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    • Frequently Asked Questions About Celiac Disease   09/30/2015

      This FAQ on celiac disease will guide you to all of the basic information you will need to know about the disease, its diagnosis, testing methods, a gluten-free diet, etc.   Subscribe to FREE email alerts What are the major symptoms of celiac disease? Celiac Disease Symptoms What testing is available for celiac disease? - list blood tests, endo with biopsy, genetic test and enterolab (not diagnostic) Celiac Disease Screening Interpretation of Celiac Disease Blood Test Results Can I be tested even though I am eating gluten free? How long must gluten be taken for the serological tests to be meaningful? The Gluten-Free Diet 101 - A Beginner's Guide to Going Gluten-Free Is celiac inherited? Should my children be tested? Ten Facts About Celiac Disease Genetic Testing Is there a link between celiac and other autoimmune diseases? Celiac Disease Research: Associated Diseases and Disorders Is there a list of gluten foods to avoid? Unsafe Gluten-Free Food List (Unsafe Ingredients) Is there a list of gluten free foods? Safe Gluten-Free Food List (Safe Ingredients) Gluten-Free Alcoholic Beverages Distilled Spirits (Grain Alcohols) and Vinegar: Are they Gluten-Free? Where does gluten hide? Additional Things to Beware of to Maintain a 100% Gluten-Free Diet Free recipes: Gluten-Free Recipes Where can I buy gluten-free stuff? Support this site by shopping at The Store. For Additional Information: Subscribe to: Journal of Gluten Sensitivity
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Gluten-Related Neurologic Symptoms In Children

Entry posted by %s - 2,178 views

[color=rgb(68,68,68)][font='Open Sans']There is a well-established relationship between celiac disease (and non-celiac gluten sensitivity) and the development of neurologic problems in adults. According to Dr. Marios Hadjivassiliou, a neurologist in the UK who is one of the world’s experts in this area, up to 50% of adults with newly diagnosed celiac disease have signs or symptoms of neurological problems. I have personally experienced a peripheral neuropathy (nerve damage) as a result of celiac disease and it was my neuropathy that prompted me to start writing about my experiences in 2012. If you are interested in learning more about gluten-related neurologic problems in adults, I urge you to read Christine Boyd’s article “Gluten and Your Brain” in the April/May 2014 issue of [i]Living Without[/i] Magazine. The article contains a wealth of information from experts, including Drs. Fasano and Hadjivassiliou.[/font][/color]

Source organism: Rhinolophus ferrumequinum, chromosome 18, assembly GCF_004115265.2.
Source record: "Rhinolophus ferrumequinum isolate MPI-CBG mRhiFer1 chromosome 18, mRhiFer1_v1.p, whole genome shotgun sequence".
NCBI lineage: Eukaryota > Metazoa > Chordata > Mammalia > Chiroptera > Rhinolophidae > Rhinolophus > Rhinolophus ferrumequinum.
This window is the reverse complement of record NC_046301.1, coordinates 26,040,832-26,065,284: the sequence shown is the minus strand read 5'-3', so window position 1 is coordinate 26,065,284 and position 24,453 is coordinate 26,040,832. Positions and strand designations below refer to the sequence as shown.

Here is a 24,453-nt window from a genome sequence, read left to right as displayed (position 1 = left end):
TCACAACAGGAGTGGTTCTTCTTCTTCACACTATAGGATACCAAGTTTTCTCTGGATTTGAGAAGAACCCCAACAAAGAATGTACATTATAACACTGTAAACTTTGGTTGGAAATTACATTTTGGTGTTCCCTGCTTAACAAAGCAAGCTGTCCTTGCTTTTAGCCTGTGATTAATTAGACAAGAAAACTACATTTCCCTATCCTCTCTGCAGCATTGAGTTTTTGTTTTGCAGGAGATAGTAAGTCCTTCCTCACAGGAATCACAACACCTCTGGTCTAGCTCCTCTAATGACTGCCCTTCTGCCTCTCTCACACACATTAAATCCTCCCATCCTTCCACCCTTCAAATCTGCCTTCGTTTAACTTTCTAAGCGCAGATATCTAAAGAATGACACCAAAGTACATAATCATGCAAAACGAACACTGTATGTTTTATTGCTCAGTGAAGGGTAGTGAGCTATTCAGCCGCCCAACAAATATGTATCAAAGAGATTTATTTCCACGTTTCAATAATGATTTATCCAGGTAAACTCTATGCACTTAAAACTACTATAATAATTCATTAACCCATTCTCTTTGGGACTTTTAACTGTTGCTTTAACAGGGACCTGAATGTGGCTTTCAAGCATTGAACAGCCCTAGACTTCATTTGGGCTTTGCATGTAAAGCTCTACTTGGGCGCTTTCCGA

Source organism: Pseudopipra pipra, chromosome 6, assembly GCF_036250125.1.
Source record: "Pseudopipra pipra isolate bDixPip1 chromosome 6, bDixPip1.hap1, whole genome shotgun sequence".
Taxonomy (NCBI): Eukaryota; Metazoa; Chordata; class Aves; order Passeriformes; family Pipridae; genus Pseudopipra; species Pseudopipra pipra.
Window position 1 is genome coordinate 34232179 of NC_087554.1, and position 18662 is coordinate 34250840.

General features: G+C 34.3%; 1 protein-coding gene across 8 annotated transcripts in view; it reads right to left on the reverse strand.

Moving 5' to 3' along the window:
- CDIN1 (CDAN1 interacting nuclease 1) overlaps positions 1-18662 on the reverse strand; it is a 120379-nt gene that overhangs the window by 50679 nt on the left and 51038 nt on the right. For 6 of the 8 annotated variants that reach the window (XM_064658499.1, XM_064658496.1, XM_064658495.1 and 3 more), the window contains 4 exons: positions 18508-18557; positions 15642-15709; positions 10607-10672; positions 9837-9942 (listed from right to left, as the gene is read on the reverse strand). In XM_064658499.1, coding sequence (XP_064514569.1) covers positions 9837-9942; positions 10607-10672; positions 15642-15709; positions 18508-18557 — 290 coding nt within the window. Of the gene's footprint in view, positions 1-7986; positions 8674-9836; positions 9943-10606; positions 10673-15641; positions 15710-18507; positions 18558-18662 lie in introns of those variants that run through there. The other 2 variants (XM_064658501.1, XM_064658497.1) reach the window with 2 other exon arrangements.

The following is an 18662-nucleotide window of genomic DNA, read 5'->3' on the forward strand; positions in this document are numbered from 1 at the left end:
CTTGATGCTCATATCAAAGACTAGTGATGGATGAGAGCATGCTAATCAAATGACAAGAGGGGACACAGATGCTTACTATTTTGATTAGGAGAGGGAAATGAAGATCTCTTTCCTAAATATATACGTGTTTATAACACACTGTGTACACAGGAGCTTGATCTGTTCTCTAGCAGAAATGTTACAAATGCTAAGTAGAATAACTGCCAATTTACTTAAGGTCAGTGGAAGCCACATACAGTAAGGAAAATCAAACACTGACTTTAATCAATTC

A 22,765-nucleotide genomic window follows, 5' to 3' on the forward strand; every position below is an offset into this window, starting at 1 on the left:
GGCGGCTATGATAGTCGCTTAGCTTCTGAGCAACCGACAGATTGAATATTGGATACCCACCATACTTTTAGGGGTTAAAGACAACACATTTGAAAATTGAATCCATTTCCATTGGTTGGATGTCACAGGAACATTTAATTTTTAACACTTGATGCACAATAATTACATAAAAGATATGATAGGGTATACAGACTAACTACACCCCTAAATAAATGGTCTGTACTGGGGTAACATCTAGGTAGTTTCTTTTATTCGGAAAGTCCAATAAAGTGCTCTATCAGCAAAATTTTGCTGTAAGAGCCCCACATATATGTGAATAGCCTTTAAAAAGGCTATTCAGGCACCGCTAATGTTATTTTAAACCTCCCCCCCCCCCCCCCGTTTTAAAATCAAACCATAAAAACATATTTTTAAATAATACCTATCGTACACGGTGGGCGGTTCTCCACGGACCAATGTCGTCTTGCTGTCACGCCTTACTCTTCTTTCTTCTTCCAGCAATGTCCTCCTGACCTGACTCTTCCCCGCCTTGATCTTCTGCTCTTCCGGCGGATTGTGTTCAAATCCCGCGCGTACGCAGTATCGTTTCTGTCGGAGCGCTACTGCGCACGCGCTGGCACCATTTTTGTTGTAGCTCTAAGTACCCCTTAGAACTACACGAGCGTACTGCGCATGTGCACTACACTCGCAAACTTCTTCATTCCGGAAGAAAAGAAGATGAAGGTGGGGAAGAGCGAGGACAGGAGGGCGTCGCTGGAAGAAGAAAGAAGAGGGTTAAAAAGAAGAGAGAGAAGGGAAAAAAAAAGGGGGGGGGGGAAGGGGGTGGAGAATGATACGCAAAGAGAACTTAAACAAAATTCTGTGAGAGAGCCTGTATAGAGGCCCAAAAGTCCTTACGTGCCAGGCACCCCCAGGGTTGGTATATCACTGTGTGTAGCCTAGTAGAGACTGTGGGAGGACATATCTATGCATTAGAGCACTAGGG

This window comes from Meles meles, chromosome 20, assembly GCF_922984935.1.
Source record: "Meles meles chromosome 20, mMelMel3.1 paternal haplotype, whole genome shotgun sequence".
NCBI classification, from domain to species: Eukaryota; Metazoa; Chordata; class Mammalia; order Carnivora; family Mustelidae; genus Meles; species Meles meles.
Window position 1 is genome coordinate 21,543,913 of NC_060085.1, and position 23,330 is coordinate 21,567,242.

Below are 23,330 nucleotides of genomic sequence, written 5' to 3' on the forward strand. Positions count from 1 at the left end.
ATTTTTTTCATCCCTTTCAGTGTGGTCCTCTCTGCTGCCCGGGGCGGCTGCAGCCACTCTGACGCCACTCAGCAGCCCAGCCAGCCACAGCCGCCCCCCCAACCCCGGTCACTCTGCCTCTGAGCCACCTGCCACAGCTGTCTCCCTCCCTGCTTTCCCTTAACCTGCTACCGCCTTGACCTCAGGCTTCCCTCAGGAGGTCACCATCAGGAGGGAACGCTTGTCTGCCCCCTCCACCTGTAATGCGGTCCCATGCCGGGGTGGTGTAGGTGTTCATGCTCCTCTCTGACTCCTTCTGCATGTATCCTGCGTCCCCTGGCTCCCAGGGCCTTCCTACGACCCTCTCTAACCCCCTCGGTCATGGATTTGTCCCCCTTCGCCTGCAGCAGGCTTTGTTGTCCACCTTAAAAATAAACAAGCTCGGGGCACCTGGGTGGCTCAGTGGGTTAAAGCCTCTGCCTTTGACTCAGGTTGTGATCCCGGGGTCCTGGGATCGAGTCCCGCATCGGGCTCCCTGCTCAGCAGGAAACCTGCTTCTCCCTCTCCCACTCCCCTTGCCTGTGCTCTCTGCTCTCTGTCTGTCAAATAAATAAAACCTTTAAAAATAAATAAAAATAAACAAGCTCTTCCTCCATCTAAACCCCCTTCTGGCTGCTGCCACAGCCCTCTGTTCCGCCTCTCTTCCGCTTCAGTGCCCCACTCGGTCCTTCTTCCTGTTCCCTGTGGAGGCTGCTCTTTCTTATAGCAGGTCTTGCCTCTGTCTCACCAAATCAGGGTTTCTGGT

[color=rgb(68,68,68)][font='Open Sans']Although there is definitely a link between gluten-related disorders and nerve and brain problems in adults, much less in known about the neurologic signs and symptoms in children with gluten sensitivity. This may be in part due to a 2008 paper in the [i]Journal of Pediatrics[/i] that concluded that neurologic problems in children with celiac disease are rare. I have personally interacted with many parents of children with both celiac disease and non-celiac gluten sensitivity who have had their children’s neurologic and behavioral symptoms improve on the gluten-free diet. In addition, in just the last few weeks, there have been several published case reports regarding gluten-induced neurologic problems in kids. If you are interested in learning about the case reports, I have summarized them below:[/font][/color][list=1]